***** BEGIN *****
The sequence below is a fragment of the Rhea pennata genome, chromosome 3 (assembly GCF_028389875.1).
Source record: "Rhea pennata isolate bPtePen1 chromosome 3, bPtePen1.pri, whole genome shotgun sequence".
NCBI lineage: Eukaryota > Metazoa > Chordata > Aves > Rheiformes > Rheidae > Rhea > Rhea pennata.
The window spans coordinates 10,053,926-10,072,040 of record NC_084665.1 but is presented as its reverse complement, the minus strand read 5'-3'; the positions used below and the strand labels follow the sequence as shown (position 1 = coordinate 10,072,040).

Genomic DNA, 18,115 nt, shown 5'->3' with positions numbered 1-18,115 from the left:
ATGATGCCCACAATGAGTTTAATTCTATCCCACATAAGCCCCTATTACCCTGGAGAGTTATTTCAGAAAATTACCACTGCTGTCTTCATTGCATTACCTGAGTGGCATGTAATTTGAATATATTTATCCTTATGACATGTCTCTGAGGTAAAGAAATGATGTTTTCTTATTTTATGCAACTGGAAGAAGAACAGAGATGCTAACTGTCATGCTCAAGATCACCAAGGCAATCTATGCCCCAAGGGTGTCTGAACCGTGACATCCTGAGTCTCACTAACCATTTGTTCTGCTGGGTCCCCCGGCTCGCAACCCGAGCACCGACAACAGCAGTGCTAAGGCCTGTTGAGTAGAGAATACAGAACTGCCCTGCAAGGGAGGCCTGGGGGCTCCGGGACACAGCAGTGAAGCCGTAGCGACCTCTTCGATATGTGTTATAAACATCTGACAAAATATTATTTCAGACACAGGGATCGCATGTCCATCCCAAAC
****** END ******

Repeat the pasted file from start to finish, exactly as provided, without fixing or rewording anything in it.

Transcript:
The sequence below is a fragment of the Rhea pennata genome, chromosome 3 (assembly GCF_028389875.1).
Source record: "Rhea pennata isolate bPtePen1 chromosome 3, bPtePen1.pri, whole genome shotgun sequence".
NCBI lineage: Eukaryota > Metazoa > Chordata > Aves > Rheiformes > Rheidae > Rhea > Rhea pennata.
The window spans coordinates 10,053,926-10,072,040 of record NC_084665.1 but is presented as its reverse complement, the minus strand read 5'-3'; the positions used below and the strand labels follow the sequence as shown (position 1 = coordinate 10,072,040).

Genomic DNA, 18,115 nt, shown 5'->3' with positions numbered 1-18,115 from the left:
ATGATGCCCACAATGAGTTTAATTCTATCCCACATAAGCCCCTATTACCCTGGAGAGTTATTTCAGAAAATTACCACTGCTGTCTTCATTGCATTACCTGAGTGGCATGTAATTTGAATATATTTATCCTTATGACATGTCTCTGAGGTAAAGAAATGATGTTTTCTTATTTTATGCAACTGGAAGAAGAACAGAGATGCTAACTGTCATGCTCAAGATCACCAAGGCAATCTATGCCCCAAGGGTGTCTGAACCGTGACATCCTGAGTCTCACTAACCATTTGTTCTGCTGGGTCCCCCGGCTCGCAACCCGAGCACCGACAACAGCAGTGCTAAGGCCTGTTGAGTAGAGAATACAGAACTGCCCTGCAAGGGAGGCCTGGGGGCTCCGGGACACAGCAGTGAAGCCGTAGCGACCTCTTCGATATGTGTTATAAACATCTGACAAAATATTATTTCAGACACAGGGATCGCATGTCCATCCCAAAC